1907 - Thanksgiving - Don't Depend Entirely on God

Don't Depend Entirely on God.

A Colorado boy was visiting a cousin in New England about Thanksgiving time and observed the elaborate preparations being made for Thanksgiving. They had Thanksgiving in Colorado, but not on so grand a scale, and he inquired of his New England cousin the object of it all.

"Why, we thank God for the blessings of our crops."

"But you don't ask God for your crops, do you?" asked the Colorado boy.

"Yes, of course we do. Don't you?"

"No; we don't depend entirely on God for our crops. We irrigate."

The St. Petersburg, Fla. Independent
Dec. 21, 1907

Wednesday, November 17, 2010

Happy Thanksgiving! 1888 - Norwich, CT style!

 NO END OF FUN. How the Norwich, Conn.,  Boys Celebrate Thanksgiving.  
They Go About the Town Gathering Barrels, and Then After the Turkey is Eaten What a Thanksgiving Bonfire They Have.

ROAST turkey and fixin's!


Take a run around New England and ask all the boys you meet what they think of it. Whisper Thanksgiving in their ear and hear them howl. When you come to Norwich - that quaint Connecticut town - what will the boys tell you there!

"Roast turkey and fixin's," you will say, and the boys will look at you and grin. Then you go up to them softly and whisper Thanksgiving - and then:


That's what it is. Barrels. Turkey first and barrels afterward.

As early as the first day of October the Norwich boy begins to make plans for Thanksgiving day, and his first and central fancy turns to barrels. From that time on to the festival no man's barrel is safe in Norwich.

An evil spirit seems to possess it. If a boy passes it in the soberest style in the world, if he so much as casts one coquetting sidelong glance that way, instantly the barrel begins to dance and rattle, and if no one is watching and the youngster rubs up against it, it gives a sudden hop, topples over on its side and scurries away. Of course the boy has to follow it to kick it straight when it gets askew on its rumbling course and to keep it from prancing against pedestrians; and it invariably happens that the boy has to drive it into its lair before it will submit to government. There is little use of attempting to control a barrel after it has contracted the Thanksgiving fever, and the owner looks forward resignedly to its inevitable desertion from him. It looks very singular to a stranger coming into this town at this season of the year to see barrels rolling off in every direction, and the staid citizens skipping nimbly and good humoredly out of the way of the procession. He cannot account for the phenomenon.

Perhaps he is curious enough to try and find out. But the Norwich boy is up to snuff.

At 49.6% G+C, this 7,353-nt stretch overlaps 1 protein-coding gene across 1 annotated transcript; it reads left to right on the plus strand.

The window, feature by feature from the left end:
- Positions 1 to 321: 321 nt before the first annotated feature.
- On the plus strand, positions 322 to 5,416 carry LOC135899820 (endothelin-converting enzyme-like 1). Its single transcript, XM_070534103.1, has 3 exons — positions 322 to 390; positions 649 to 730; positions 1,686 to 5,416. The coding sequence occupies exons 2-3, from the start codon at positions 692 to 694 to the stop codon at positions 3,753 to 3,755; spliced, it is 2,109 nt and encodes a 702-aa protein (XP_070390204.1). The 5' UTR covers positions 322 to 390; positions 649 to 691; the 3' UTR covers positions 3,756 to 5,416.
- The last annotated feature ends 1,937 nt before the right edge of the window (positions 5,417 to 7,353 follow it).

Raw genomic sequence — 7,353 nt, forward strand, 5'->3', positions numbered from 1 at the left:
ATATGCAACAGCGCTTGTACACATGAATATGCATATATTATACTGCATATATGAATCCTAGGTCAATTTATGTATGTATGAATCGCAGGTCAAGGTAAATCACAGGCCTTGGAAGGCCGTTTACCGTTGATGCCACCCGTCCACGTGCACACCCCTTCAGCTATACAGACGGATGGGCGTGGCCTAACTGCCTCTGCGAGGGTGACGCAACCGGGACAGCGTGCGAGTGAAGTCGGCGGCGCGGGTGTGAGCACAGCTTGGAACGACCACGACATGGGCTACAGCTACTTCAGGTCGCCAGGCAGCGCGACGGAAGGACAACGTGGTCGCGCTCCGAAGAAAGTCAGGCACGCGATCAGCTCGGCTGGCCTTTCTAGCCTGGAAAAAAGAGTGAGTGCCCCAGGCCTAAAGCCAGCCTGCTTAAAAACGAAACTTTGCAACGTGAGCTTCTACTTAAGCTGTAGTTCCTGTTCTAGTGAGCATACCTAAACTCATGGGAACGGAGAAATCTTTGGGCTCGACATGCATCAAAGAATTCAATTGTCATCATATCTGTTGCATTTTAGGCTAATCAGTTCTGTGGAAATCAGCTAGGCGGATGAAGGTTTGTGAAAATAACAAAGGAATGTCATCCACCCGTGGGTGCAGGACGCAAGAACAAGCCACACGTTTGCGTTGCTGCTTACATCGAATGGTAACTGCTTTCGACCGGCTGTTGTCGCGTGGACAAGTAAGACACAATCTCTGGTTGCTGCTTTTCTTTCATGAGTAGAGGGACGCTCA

"Say, sonny," the stranger asks, "what's up! Where are you going with all these barrels?"

And the boy replies, innocently:
"Nothin's up, mister. The barrel don't b'long to nobody or nothin'. Found it loose up the street and run it in. Say, there, Jimmy, give her a lift. Let her go, Gallagher!"

And with a whoop the whole company are off, kicking the whirling things swiftly into the darkness of a side street.

These youngsters are systematic.

The work of collecting the booty is marked from the opening of the campaign to its finish by thorough discipline and organization and a hearty respect for the rights of each squad. First, all the boys in town array themselves into about a dozen independent brigades, and each force is duly empowered to look after the barrels in its own precinct, and an unwritten law that is at least 200 years old forbids the bands to trespass on territory not assigned to them. The largest squads are thus placed: One at Bean Hill, the ancestral home of President Cleveland, whose grandfather was a barrel burner; one at Norwich Town, two at the Falls, two at the West Side, one at Jail Hill, in the center of the city, one at Laurel Hill, one at Greenville, and the rest are scattered about in the suburbs. Each band has a hiding place for its collection, called the "Home Base," and to each it is assigned the hill on which the stacks are to be burned. The preliminary arrangements completed, the boys go to work with a will to get their barrels together.

Suppose they had to do this. How they would growl.

The custom of burning bonfires on Thanksgiving night is peculiar to this town, and its origin is lost in the obscurity of early colonial tradition. It was old when Benedict Arnold was a boy, and into the sport he entered with characteristic impetuosity and willfulness. It is mentioned in the first chronicles of Norwich; and Miss Culkins, a local historian, describes a fiery encounter between Benedict and a solemn constable who undertook to rob him of his barrel, in which Arnold stripped off his coat and dared the big man to fight. Many attempts have been made by local antiquarians to trace the custom to its source, but vainly; the only plausible explanation essays to connect it with a practice that prevailed in the hill towns of the Massachusetts colony of burning brush fires early in November to celebrate the miscarriage of the Guy Fawkes gunpowder plot. It was suspected that as Thanksgiving was appointed at that period at about Nov. 5 the custom attached itself to Thanksgiving, after its original intent was lost, and that it was imported into this town by the first settlers a little after the middle of the Seventeenth century.